It was built by a company who emerged from the war mists of a decade and a half ago with a classic design and who again in the skies over Korea, had provided a swept wing fighter that earned a reputation as a killer of MiGs in the frozen spaces over the Yalu River. The same company with a reputation for innovation that provided the Navy with its first nuclear bomber designed to operate off a carrier and whose jet-black winged rocket was bringing Americans to the very edge of space.
This was the North American A5A Vigilante and it was poised on this day to set a world altitude record that would stand until the following decade.
As far back as 1953, North American Aviation sought to build an aircraft capable of delivering a nuclear weapon at supersonic speeds – a far cry from the slower, prop-driven AJ Savage that was its first offering, and taking on the A3D Skywarrior and A4D Skyhawk being built by rival Douglas Aircraft.
Under the head-scratching acronym of NAGPAW (North American General Purpose Attack Weapon), a company funded proposal began to take form. With twin GE J79 turbojets, delivering 17,000 lbs of thrust – each, in afterburner, the design incorporated such radical concepts as boundary layer control, variable inlet ramps, aluminum-lithium alloy for wing surfaces and titanium alloy for strength and lightweight in critical structural areas. The crew of two (pilot & BN) would have an integrated weapons system that included a HUD, multi-mode radar, inertial navigation system (from the company’s Navajo cruise missile)and an early digital computer to run the show. The Navy liked what it saw and, after some modifications (like moving to a single vice dual vertical stabilizer), awarded NAA a contract in 1956.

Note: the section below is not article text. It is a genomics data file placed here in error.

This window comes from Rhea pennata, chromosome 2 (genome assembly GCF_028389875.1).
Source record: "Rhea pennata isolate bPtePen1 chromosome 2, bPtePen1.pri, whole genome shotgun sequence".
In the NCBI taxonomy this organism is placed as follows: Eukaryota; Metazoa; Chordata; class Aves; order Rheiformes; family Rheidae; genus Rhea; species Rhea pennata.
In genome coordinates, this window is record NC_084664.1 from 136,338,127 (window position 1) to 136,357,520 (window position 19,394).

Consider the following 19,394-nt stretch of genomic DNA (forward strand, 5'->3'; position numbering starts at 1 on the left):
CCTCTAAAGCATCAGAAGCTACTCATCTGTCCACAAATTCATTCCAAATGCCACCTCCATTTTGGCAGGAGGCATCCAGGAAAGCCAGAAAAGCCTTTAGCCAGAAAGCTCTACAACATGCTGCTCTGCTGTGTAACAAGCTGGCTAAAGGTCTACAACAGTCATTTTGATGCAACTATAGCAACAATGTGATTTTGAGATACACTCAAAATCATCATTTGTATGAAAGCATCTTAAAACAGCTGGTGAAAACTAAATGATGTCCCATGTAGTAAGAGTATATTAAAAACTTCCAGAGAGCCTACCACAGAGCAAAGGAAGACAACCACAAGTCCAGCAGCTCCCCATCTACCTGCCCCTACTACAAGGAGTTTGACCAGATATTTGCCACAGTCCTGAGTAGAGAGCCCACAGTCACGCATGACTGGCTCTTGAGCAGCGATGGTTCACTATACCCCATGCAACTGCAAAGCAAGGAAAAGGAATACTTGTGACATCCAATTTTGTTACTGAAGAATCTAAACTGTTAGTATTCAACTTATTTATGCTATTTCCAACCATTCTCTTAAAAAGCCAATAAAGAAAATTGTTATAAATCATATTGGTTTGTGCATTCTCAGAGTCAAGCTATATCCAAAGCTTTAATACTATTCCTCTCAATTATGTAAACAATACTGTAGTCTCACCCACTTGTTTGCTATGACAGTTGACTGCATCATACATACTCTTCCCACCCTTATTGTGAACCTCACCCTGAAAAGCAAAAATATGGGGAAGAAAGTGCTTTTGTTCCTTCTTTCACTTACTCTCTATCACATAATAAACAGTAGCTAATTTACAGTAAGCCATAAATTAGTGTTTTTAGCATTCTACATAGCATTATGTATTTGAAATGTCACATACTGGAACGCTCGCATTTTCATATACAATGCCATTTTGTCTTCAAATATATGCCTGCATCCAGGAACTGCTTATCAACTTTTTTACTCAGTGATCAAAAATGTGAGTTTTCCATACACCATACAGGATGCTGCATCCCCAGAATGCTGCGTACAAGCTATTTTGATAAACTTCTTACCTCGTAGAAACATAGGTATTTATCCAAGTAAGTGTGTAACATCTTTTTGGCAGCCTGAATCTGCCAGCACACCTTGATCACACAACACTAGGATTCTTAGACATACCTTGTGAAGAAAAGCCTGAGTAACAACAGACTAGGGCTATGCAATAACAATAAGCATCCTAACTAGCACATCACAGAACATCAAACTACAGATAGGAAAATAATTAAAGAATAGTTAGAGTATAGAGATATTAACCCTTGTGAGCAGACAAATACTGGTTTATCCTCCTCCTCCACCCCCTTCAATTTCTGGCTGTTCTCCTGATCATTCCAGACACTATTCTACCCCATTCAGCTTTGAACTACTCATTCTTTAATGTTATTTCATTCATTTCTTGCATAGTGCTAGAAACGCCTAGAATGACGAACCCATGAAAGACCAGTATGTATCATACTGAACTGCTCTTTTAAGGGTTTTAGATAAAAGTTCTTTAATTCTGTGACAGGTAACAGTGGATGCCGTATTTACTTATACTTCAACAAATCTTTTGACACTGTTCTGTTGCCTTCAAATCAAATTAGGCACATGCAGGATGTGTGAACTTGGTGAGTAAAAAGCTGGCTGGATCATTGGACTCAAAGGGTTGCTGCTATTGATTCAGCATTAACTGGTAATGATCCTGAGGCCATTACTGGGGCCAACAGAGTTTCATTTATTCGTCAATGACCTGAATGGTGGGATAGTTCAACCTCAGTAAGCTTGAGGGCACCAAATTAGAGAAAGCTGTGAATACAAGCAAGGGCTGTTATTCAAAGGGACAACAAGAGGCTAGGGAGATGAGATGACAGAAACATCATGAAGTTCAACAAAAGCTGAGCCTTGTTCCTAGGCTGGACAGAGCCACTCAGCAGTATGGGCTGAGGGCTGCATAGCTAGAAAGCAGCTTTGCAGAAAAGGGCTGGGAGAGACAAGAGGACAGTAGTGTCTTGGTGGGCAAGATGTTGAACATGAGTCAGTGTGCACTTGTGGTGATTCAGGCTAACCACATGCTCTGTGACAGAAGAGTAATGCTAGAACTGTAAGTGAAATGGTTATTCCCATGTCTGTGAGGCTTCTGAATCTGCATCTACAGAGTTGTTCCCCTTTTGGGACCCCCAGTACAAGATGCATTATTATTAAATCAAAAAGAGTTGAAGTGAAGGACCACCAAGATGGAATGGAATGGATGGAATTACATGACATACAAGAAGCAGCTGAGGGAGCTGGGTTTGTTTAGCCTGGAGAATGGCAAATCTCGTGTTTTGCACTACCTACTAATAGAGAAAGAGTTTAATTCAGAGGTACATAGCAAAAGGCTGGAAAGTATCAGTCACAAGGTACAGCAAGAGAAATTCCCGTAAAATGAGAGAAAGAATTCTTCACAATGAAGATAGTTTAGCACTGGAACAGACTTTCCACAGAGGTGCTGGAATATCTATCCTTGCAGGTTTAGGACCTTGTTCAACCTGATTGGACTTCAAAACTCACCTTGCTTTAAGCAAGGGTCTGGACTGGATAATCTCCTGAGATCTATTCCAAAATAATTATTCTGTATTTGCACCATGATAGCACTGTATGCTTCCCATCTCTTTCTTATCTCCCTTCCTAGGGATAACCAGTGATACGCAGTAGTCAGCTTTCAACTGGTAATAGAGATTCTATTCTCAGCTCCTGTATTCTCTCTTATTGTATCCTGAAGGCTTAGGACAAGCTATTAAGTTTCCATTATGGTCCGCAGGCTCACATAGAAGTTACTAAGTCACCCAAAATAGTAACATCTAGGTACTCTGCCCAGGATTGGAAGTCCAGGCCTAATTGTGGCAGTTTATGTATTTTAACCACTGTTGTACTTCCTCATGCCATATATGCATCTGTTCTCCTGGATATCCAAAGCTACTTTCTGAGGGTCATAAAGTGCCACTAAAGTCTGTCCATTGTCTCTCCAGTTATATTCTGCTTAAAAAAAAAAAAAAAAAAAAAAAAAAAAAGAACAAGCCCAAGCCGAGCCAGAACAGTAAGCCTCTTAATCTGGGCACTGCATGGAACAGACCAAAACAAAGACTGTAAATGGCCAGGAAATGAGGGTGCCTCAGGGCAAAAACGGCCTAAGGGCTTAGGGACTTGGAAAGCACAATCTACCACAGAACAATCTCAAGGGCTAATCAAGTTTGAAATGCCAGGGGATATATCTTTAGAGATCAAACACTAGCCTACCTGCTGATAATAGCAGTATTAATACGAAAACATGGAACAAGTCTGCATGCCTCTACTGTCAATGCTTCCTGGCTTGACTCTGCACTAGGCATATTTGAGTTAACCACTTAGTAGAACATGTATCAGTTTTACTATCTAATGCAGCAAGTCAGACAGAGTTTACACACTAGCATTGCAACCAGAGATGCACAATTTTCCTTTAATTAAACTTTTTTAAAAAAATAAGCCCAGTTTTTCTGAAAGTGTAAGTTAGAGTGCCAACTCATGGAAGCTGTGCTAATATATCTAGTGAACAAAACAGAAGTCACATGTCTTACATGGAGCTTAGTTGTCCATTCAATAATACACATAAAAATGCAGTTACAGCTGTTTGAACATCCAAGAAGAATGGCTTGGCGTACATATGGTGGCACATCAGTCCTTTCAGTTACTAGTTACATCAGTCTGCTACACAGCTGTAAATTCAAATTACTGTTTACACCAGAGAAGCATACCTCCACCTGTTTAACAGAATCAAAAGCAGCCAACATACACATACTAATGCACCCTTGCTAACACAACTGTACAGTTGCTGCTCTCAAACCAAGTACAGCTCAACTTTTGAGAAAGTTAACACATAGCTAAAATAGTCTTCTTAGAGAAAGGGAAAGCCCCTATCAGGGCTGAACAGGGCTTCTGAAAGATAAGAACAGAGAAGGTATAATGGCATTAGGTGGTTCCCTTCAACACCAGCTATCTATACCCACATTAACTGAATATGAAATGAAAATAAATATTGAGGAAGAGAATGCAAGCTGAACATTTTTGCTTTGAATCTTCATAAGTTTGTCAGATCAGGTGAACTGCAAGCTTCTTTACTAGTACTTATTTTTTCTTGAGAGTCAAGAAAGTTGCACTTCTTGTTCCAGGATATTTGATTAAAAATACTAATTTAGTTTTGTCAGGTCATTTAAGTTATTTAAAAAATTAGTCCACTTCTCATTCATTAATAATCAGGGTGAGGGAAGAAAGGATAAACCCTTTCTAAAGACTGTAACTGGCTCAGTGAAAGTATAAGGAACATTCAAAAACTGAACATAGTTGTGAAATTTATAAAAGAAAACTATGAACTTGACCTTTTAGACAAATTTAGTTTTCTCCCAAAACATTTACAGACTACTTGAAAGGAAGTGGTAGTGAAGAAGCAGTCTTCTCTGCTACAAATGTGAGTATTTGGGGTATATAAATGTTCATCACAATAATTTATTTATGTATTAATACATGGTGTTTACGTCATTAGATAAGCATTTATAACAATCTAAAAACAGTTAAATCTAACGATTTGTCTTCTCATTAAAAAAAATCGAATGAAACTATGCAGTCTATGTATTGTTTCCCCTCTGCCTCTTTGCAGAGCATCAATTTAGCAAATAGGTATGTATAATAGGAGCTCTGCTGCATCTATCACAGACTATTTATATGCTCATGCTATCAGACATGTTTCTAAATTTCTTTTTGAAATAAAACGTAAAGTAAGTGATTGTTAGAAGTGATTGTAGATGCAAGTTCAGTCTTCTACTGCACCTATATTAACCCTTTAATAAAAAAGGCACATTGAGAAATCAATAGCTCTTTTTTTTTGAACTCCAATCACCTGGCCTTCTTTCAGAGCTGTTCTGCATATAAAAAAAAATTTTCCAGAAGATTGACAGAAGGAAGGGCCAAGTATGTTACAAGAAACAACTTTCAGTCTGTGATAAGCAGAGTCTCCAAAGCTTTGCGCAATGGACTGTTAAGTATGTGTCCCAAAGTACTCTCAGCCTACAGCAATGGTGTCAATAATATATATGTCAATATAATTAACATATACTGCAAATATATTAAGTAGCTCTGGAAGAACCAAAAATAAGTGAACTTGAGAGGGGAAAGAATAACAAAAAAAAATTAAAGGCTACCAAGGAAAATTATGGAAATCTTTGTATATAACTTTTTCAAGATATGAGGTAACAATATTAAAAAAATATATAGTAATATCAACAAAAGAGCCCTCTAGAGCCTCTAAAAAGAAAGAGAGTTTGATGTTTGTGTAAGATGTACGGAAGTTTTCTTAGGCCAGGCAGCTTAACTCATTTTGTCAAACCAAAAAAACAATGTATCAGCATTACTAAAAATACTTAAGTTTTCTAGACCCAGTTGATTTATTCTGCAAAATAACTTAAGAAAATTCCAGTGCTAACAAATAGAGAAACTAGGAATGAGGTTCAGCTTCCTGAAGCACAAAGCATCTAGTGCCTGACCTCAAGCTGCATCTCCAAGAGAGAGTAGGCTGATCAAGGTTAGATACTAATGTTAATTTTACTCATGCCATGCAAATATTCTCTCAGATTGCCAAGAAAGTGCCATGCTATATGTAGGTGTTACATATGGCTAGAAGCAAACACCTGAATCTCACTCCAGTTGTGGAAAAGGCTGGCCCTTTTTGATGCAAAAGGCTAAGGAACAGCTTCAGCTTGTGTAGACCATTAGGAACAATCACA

First flight was in 1958 and carrier trials conducted aboard USS Saratoga (CV 60) in July 1960 and by June 1961 it was equipping the RAG (VAH-3) by 1960 and made its first operational deployment aboard USS Enterprise (CVAN 65) in 1962 with VAH-7.